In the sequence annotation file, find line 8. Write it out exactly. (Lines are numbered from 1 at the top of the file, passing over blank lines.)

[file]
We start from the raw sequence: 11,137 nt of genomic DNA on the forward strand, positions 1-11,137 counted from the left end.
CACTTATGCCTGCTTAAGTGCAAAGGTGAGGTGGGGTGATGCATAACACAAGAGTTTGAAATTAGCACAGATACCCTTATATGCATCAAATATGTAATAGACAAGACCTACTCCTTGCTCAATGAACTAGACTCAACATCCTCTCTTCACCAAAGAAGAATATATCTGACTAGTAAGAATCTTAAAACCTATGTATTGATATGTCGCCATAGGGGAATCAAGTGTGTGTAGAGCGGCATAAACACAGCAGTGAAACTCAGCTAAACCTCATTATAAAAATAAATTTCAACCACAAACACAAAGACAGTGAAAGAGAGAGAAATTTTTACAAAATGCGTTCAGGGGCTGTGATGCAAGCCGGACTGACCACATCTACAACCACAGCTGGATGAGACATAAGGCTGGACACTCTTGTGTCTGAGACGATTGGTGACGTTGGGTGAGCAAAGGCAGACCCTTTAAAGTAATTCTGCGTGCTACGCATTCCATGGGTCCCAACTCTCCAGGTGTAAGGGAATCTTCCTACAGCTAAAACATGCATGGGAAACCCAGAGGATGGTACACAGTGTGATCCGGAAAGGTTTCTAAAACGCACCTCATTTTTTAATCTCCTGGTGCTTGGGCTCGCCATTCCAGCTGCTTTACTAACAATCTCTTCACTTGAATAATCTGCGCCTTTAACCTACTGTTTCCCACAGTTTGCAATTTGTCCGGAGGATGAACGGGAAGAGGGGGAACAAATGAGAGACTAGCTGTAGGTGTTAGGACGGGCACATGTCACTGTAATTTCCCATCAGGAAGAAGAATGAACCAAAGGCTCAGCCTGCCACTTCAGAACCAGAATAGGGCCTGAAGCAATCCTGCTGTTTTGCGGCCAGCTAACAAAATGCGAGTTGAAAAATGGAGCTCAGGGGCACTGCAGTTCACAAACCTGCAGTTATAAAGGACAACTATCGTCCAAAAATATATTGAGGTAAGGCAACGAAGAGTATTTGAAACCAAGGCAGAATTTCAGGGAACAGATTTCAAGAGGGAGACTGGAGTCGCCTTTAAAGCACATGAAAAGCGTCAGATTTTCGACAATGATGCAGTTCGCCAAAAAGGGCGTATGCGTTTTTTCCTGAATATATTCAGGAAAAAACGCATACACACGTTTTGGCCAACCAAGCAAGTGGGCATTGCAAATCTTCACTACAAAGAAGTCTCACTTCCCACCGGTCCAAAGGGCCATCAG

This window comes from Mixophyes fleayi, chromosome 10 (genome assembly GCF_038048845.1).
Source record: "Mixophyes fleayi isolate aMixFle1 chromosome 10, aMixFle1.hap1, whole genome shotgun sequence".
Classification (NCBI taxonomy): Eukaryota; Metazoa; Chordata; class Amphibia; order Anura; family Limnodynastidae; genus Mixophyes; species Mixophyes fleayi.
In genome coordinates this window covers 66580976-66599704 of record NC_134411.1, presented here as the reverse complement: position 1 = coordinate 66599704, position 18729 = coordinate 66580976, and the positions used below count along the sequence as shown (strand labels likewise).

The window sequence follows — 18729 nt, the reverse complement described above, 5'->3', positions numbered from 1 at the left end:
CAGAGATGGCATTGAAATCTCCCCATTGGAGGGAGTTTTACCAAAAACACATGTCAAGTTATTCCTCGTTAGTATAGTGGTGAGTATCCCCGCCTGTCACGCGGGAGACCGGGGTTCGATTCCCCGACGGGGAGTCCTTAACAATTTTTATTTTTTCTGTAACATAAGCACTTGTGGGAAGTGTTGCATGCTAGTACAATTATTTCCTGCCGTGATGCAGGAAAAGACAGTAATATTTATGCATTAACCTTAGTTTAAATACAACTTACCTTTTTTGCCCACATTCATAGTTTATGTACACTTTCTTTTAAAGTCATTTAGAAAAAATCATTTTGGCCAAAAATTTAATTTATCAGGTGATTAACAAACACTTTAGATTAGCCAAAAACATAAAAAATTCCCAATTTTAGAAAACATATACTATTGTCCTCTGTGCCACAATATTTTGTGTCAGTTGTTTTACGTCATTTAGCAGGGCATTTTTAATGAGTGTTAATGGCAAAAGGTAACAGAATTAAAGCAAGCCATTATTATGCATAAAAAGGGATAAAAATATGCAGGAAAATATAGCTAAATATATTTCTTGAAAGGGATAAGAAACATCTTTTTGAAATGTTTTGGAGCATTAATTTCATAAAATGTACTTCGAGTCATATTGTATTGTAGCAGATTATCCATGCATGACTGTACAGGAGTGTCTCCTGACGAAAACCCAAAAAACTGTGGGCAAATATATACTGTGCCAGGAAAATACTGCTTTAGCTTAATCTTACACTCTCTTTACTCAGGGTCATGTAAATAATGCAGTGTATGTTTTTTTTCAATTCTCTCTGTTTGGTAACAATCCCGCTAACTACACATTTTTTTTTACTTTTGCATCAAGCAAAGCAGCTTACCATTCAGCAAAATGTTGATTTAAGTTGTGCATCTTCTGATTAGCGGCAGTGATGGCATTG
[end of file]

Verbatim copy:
CAGAGATGGCATTGAAATCTCCCCATTGGAGGGAGTTTTACCAAAAACACATGTCAAGTTATTCCTCGTTAGTATAGTGGTGAGTATCCCCGCCTGTCACGCGGGAGACCGGGGTTCGATTCCCCGACGGGGAGTCCTTAACAATTTTTATTTTTTCTGTAACATAAGCACTTGTGGGAAGTGTTGCATGCTAGTACAATTATTTCCTGCCGTGATGCAGGAAAAGACAGTAATATTTATGCATTAACCTTAGTTTAAATACAACTTACCTTTTTTGCCCACATTCATAGTTTATGTACACTTTCTTTTAAAGTCATTTAGAAAAAATCATTTTGGCCAAAAATTTAATTTATCAGGTGATTAACAAACACTTTAGATTAGCCAAAAACATAAAAAATTCCCAATTTTAGAAAACATATACTATTGTCCTCTGTGCCACAATATTTTGTGTCAGTTGTTTTACGTCATTTAGCAGGGCATTTTTAATGAGTGTTAATGGCAAAAGGTAACAGAATTAAAGCAAGCCATTATTATGCATAAAAAGGGATAAAAATATGCAGGAAAATATAGCTAAATATATTTCTTGAAAGGGATAAGAAACATCTTTTTGAAATGTTTTGGAGCATTAATTTCATAAAATGTACTTCGAGTCATATTGTATTGTAGCAGATTATCCATGCATGACTGTACAGGAGTGTCTCCTGACGAAAACCCAAAAAACTGTGGGCAAATATATACTGTGCCAGGAAAATACTGCTTTAGCTTAATCTTACACTCTCTTTACTCAGGGTCATGTAAATAATGCAGTGTATGTTTTTTTTCAATTCTCTCTGTTTGGTAACAATCCCGCTAACTACACATTTTTTTTTACTTTTGCATCAAGCAAAGCAGCTTACCATTCAGCAAAATGTTGATTTAAGTTGTGCATCTTCTGATTAGCGGCAGTGATGGCATTG